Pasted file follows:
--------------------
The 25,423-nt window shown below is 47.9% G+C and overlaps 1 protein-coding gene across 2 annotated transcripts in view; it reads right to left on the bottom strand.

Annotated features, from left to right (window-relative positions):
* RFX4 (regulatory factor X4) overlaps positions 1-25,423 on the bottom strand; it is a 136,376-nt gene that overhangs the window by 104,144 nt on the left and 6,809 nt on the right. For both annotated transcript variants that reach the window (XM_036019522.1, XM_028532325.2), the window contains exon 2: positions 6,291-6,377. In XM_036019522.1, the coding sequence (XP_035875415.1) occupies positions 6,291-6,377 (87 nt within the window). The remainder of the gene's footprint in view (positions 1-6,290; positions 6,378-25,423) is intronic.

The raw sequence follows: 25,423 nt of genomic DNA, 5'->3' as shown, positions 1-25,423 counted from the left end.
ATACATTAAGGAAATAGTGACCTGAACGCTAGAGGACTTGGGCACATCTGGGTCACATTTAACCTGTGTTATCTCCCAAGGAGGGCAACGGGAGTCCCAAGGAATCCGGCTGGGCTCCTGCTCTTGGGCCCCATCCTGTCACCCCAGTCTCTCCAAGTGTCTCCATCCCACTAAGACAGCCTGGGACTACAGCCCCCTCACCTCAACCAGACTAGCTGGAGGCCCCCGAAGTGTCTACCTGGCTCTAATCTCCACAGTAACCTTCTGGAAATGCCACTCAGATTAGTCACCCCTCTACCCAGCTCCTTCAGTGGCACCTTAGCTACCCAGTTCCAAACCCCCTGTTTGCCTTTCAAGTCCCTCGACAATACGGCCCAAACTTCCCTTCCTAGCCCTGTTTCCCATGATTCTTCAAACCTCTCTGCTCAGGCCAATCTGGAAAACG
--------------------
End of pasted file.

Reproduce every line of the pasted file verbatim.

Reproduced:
The 25,423-nt window shown below is 47.9% G+C and overlaps 1 protein-coding gene across 2 annotated transcripts in view; it reads right to left on the bottom strand.

Annotated features, from left to right (window-relative positions):
* RFX4 (regulatory factor X4) overlaps positions 1-25,423 on the bottom strand; it is a 136,376-nt gene that overhangs the window by 104,144 nt on the left and 6,809 nt on the right. For both annotated transcript variants that reach the window (XM_036019522.1, XM_028532325.2), the window contains exon 2: positions 6,291-6,377. In XM_036019522.1, the coding sequence (XP_035875415.1) occupies positions 6,291-6,377 (87 nt within the window). The remainder of the gene's footprint in view (positions 1-6,290; positions 6,378-25,423) is intronic.

The raw sequence follows: 25,423 nt of genomic DNA, 5'->3' as shown, positions 1-25,423 counted from the left end.
ATACATTAAGGAAATAGTGACCTGAACGCTAGAGGACTTGGGCACATCTGGGTCACATTTAACCTGTGTTATCTCCCAAGGAGGGCAACGGGAGTCCCAAGGAATCCGGCTGGGCTCCTGCTCTTGGGCCCCATCCTGTCACCCCAGTCTCTCCAAGTGTCTCCATCCCACTAAGACAGCCTGGGACTACAGCCCCCTCACCTCAACCAGACTAGCTGGAGGCCCCCGAAGTGTCTACCTGGCTCTAATCTCCACAGTAACCTTCTGGAAATGCCACTCAGATTAGTCACCCCTCTACCCAGCTCCTTCAGTGGCACCTTAGCTACCCAGTTCCAAACCCCCTGTTTGCCTTTCAAGTCCCTCGACAATACGGCCCAAACTTCCCTTCCTAGCCCTGTTTCCCATGATTCTTCAAACCTCTCTGCTCAGGCCAATCTGGAAAACG